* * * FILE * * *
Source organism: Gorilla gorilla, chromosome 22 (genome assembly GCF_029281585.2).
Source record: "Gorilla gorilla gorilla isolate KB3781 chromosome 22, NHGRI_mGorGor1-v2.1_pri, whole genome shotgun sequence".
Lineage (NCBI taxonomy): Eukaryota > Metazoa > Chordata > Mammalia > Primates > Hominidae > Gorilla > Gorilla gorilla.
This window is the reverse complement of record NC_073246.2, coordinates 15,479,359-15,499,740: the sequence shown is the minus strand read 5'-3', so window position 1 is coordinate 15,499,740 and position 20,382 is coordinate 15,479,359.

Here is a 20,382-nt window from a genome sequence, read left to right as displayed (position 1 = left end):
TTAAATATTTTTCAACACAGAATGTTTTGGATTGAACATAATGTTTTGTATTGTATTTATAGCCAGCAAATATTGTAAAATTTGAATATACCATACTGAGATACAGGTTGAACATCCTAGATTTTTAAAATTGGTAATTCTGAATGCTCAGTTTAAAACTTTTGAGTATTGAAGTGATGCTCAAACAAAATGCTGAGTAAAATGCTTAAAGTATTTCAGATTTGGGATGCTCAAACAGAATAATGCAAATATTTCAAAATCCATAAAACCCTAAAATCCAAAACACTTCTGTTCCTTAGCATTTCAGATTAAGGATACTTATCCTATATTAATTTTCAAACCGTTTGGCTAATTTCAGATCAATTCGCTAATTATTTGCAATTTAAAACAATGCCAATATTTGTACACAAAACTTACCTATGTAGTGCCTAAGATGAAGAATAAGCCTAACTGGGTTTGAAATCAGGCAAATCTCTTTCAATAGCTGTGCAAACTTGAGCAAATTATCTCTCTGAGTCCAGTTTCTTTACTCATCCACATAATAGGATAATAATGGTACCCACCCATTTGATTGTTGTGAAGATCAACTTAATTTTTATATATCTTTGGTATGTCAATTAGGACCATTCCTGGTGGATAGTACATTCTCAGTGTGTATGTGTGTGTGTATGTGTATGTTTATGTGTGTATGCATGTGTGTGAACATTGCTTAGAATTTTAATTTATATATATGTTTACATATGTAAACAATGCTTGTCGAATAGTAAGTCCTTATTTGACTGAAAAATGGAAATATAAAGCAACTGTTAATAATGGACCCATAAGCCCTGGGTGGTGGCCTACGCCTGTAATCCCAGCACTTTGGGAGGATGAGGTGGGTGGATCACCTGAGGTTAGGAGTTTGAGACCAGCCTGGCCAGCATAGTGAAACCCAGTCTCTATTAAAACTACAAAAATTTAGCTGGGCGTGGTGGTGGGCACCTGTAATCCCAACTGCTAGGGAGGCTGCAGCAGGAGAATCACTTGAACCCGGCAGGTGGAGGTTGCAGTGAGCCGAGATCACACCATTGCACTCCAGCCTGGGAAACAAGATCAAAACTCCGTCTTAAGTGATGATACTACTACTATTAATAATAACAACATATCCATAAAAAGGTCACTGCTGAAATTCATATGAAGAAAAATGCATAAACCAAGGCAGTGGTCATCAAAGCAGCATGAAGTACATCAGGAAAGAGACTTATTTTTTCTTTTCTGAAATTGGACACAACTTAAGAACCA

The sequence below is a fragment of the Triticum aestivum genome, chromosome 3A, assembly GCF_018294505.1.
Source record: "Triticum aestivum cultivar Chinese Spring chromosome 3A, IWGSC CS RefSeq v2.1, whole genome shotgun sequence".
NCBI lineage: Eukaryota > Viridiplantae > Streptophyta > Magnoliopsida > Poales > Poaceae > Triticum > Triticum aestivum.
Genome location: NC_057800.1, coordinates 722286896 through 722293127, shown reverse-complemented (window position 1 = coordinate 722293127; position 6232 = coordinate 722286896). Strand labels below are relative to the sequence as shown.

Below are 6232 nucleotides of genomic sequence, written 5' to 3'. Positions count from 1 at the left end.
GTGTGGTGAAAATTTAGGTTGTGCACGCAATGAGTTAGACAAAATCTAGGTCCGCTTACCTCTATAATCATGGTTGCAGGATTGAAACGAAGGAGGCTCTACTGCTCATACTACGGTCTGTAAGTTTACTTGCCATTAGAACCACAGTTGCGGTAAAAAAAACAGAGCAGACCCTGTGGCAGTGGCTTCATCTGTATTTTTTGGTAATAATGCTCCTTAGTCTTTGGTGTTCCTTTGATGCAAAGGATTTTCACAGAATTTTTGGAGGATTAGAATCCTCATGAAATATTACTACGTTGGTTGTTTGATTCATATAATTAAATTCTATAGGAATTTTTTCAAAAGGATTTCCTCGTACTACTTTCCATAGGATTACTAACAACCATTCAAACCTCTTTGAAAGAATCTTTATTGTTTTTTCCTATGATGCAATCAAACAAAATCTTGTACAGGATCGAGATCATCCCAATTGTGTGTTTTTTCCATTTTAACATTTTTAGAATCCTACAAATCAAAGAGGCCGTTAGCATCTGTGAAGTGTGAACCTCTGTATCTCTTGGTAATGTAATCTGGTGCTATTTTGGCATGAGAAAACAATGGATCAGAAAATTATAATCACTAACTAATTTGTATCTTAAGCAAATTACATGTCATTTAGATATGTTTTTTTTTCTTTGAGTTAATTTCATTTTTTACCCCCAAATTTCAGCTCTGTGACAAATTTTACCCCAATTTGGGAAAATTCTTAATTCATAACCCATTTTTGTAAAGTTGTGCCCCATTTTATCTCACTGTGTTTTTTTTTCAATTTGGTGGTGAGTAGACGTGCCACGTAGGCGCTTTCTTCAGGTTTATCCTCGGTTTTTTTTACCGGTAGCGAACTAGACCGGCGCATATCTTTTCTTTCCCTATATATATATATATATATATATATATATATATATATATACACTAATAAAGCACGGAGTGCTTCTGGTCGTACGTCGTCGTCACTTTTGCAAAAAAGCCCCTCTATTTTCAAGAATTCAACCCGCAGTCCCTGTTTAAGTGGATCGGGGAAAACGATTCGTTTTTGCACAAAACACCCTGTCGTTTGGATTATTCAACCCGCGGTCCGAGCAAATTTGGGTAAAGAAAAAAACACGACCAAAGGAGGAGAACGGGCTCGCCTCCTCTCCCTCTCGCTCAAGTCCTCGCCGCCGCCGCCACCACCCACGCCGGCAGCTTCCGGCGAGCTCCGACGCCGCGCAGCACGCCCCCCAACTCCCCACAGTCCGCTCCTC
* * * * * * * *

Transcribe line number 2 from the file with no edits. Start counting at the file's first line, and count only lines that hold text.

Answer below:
Source record: "Gorilla gorilla gorilla isolate KB3781 chromosome 22, NHGRI_mGorGor1-v2.1_pri, whole genome shotgun sequence".